Threats of environmental degradation from climate change are prompting planners to reduce the carbon impact and promote functional and resilient infrastructure. Infrastructure is taking new forms, using naturalistic elements and green solutions through designs that anticipate and address the effects of severe heat, drought, and even potential wildfires, as well as ensuring post-development stormwater flows do not contribute to flooding. In addition to control of onsite stormwater quality and quantity, we will explore ways that natural systems approaches can be cost-effectively deployed to manage energy use and enhance functional site designs to establish beneficial onsite arrangements and complement neighborhood and ecological form. This webinar will examine evidence, case studies, and practice recommendations to assist the development of infrastructure containing higher amounts of natural features and a rubric of green solutions.
“Clean Energy and Your Comprehensive Plan: Guidance for Local Governments”
NYSERDA will discuss a new resource for municipalities looking to incorporate clean energy goals and objectives into their comprehensive plans. Whether your community is looking to modify an existing plan, create a separate clean energy plan component, or build a new comprehensive plan from scratch, this session will introduce key considerations and resources to ensure responsible planning for clean energy development.
“Drinking Water Source Water Protection and The Role of Watershed Rules and Regulations”
Protecting public drinking water at its source is among the most important aspects of long term health of a community, and yet many communities don’t realize how many gaps there are in existing laws that can allow for degradation. In recent years, several New York communities have suffered from harmful algal blooms, toxic contamination or other consequences of inadequately protected drinking water supplies with significant health and economic impacts. Watershed Rules and Regulations allow for specific protections tailored to a water supply’s particular risks. In many New York State communities, Watershed Rules Regulations date to the early in the 20th century and are inadequate for mitigating risks from modern development and land use activities. Further complicating water quality protection efforts, many municipally-owned drinking water sources are located outside their municipal boundaries, making administration and oversight of land use controls difficult, if not impossible. Updated Watershed Rules and Regulations can fill existing regulatory gaps to better protect public water supplies, and are one important tool in developing robust and effective drinking water source protection programs. The Capital District Regional Planning Commission, together with the Cayuga County Department of Planning & Economic Development and Riverkeeper will present a roundtable discussion on ongoing efforts to update Watershed Rules and Regulations and share strategies from ground-up watershed planning to building a constituency for water quality.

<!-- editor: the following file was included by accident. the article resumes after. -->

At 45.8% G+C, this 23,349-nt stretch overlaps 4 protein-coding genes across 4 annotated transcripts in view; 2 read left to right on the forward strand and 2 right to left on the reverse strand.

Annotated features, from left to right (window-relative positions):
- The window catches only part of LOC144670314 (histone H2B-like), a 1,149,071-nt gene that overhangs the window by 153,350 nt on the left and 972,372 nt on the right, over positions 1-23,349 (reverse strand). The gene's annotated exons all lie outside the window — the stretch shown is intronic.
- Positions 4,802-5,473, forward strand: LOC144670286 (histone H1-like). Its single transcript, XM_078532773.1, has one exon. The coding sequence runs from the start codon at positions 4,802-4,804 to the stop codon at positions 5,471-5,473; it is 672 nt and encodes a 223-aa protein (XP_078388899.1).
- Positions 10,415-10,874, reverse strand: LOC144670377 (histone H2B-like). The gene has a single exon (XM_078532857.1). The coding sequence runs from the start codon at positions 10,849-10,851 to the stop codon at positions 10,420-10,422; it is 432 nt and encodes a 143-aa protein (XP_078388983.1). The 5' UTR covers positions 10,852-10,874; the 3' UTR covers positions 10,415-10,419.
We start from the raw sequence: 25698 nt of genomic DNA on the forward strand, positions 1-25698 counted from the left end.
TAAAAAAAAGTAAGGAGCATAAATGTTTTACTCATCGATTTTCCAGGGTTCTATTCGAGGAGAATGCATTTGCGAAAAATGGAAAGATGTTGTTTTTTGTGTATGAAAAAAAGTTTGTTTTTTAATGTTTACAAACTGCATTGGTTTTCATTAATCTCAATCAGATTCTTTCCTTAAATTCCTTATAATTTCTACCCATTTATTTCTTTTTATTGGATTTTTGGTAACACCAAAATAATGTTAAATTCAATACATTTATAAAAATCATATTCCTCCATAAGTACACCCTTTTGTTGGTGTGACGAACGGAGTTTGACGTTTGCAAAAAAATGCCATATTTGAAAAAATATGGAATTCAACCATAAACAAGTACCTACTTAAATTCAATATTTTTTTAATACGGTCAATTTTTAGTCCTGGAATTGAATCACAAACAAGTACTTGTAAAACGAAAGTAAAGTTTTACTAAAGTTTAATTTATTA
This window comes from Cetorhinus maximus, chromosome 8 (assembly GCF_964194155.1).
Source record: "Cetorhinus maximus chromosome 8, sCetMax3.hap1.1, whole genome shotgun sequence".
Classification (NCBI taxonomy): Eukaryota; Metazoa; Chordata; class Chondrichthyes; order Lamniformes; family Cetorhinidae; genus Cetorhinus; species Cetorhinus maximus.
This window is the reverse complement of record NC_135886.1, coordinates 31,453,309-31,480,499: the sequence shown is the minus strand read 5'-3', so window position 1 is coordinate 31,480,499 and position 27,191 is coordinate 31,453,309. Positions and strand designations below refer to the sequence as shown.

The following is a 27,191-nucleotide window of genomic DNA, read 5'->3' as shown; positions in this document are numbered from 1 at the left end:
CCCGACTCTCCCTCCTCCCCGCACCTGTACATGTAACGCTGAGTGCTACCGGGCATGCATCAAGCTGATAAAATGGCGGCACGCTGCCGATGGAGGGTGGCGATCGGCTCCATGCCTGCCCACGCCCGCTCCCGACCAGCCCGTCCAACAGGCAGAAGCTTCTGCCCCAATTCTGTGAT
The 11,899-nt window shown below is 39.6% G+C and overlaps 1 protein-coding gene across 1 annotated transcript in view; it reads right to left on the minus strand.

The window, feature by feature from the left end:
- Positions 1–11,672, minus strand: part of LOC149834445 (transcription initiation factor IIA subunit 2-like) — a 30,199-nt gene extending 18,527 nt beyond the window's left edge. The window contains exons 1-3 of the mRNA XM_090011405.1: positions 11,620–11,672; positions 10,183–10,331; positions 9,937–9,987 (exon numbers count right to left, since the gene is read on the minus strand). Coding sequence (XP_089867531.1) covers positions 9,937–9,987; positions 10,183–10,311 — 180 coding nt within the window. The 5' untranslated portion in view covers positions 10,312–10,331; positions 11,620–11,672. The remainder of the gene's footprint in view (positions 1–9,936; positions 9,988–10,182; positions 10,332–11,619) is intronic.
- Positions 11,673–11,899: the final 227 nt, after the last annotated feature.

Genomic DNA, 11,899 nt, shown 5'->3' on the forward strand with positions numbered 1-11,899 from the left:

“Capital District Conservation Roundtable”
The Capital District Conservation Roundtable is an annual forum convening members of municipal conservation advisory councils, climate smart task forces, county environmental management councils, and other groups advising local and county government on matters related to the environment, sustainability, and climate change. This year’s virtual roundtable event will feature local case study presentations about Climate Smart Communities certification, drinking water protection, and planning for parks and trails. This year’s roundtable was presented via Zoom, and featured the following case studies:
“Capital Region Clean Energy Communities Leadership Round Kickoff Webinar”
“Aging in Place”
With our growing population of older residents, are local steps being taken to ensure that they can live independently for as long as possible? What makes a community livable for older citizens benefits people of all ages and physical abilities. This presentation provides land use planning and regulatory tools to help people in your community to age in place. Topics include a variety of housing choices, accessory dwelling units, Golden Zones, and senior friendly sidewalk and street designs.
Session Sponsor: MJ Engineering
This session will explore creative changes to ongoing municipal planning operations, existing policies, community engagement and the impact on capital and long range planning projects in addition to local economies as a result of COVID-19. Real-life experiences and lessons learned from Capital Region communities will be shared from a variety of perspectives including a municipal planner, a planning consultant and a volunteer board member. The panelists will also discuss the potential lasting impacts of these changes and others moving forward to plan for more resilient communities.
Presented by Jaclyn Hakes, AICP, Director of Planning Services, MJ Engineering, John Scavo, Director of Planning, Town of Clifton Park, and Erin Maciel, RLA, Senior Landscape Architect, CLA Site / Saratoga Springs Complete Streets Advisory Board.
Session Sponsor: MRB Group